A young woman with long brown hair and glasses standing against the backdrop of a forest during autumn.
Claire Murphy, a graduate with the Fidelity Investments Leap programme. Image: Fidelity Investments

How to get your foot in the door of the fast-paced technology industry

23 Aug 2018

Claire Murphy knew the moment she met some of the employees at Fidelity Investments that she wanted to get on the company’s Leap programme.

Technology is becoming more ever present with time. Our fridges have Wi-Fi and our cars can drive themselves. As you may expect, the tech industry in turn is being transformed year on year.

It’s no surprise, then, that graduates such as Claire Murphy are anxious to get their foot in the door with top tech companies. So, when an opportunity arose to participate in the Leap programme at Fidelity Investments, Murphy couldn’t accept the offer fast enough.

We spoke to her about how her experience with the company has prepared her for a career in software engineering.

What did you study in college?

BSc engineering science at University College Dublin.

With this programme, are you now working in your desired industry?

Yes, I have always wanted to work in the technology industry as it a very fast-paced and challenging industry.

What drew you to Fidelity Investments when you were seeking work as a graduate?

The Leap programme at Fidelity Investments offers three months of classroom training on a range of different tools and technologies. I knew the training would give me a solid foundation for the transition to a software engineering role.

What expectations did you have before you began the programme?

When I met Fidelity Investments employees at a career fair, I was really eager to get on the programme. I began expecting to learn about many different programming languages and frameworks, and to implement these learnings in a project. I was also excited to meet people with whom I would work with in the future.

What duties and responsibilities were you given initially?

Initially, we were given the responsibility to take an active role in the classroom to aid our learning.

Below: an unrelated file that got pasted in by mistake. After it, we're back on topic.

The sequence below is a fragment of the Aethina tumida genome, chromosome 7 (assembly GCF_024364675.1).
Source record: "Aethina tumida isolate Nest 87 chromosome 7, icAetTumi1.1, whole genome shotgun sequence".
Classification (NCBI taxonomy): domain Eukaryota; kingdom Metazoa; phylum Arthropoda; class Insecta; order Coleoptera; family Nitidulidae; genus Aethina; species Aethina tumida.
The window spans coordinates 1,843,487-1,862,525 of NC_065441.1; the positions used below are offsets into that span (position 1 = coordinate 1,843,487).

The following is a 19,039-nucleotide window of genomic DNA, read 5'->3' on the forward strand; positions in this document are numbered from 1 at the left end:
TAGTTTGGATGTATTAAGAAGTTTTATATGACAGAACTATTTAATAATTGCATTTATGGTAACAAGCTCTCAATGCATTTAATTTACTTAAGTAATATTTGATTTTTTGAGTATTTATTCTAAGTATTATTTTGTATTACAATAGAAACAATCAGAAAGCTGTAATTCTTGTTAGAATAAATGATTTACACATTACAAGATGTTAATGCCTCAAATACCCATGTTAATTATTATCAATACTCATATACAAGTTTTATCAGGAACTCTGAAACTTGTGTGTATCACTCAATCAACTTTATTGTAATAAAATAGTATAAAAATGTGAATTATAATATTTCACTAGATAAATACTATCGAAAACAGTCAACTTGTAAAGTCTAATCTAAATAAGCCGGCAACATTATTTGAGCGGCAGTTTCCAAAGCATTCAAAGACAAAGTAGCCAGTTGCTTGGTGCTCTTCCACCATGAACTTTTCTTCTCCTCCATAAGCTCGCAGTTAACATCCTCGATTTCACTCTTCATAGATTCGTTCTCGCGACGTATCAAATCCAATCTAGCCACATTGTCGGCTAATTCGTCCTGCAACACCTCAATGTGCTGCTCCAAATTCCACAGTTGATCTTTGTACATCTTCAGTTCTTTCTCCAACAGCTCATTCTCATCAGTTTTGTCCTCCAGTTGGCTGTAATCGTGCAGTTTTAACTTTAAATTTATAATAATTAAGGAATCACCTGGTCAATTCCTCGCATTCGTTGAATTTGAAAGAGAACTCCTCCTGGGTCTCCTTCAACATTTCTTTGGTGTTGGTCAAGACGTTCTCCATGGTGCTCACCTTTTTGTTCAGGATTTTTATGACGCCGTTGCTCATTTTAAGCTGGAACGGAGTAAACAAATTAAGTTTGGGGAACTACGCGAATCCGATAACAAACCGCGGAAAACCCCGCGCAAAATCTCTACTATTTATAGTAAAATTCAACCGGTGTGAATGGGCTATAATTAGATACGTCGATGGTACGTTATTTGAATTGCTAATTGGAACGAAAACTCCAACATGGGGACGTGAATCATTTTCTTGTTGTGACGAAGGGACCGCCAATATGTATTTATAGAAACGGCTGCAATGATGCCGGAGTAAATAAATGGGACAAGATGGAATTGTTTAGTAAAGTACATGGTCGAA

Did the scope of your work change as the programme progressed?

Yes. My role evolved to taking part in group sessions where I completed a case study, and even more so in the second half of the programme where I was part of a project that worked on a post-trade system, which offered real business value.

Can you describe a typical day in your role?

A typical day during the project phase is as follows:

In the morning, I come in and work on the story assigned to me.

Then, at 11am, we meet the business analyst and technical lead for our daily stand-up. This time would be spent giving a progress update and highlighting any blockers we are experiencing. If we have any technical or business questions, we often extend the stand-up to discuss them.

In the afternoon, we either each go back to working on our stories or, if someone is having difficulty, we work together to solve the difficulty.

How do your responsibilities compare to more experienced employees’?

Our responsibilities during the project phase are very similar to those of an associate software developer.

Do you feel more prepared for working life after completing this programme?

Yes, the classroom training has given me a good technical foundation for transitioning into a software engineering role. The project phase gave me a great insight into a typical day for a software engineer.

Why should someone apply to the graduate programme at Fidelity Investments?

I would recommend someone to apply to the Fidelity Leap graduate programme as it is a fantastic learning opportunity in a great company.

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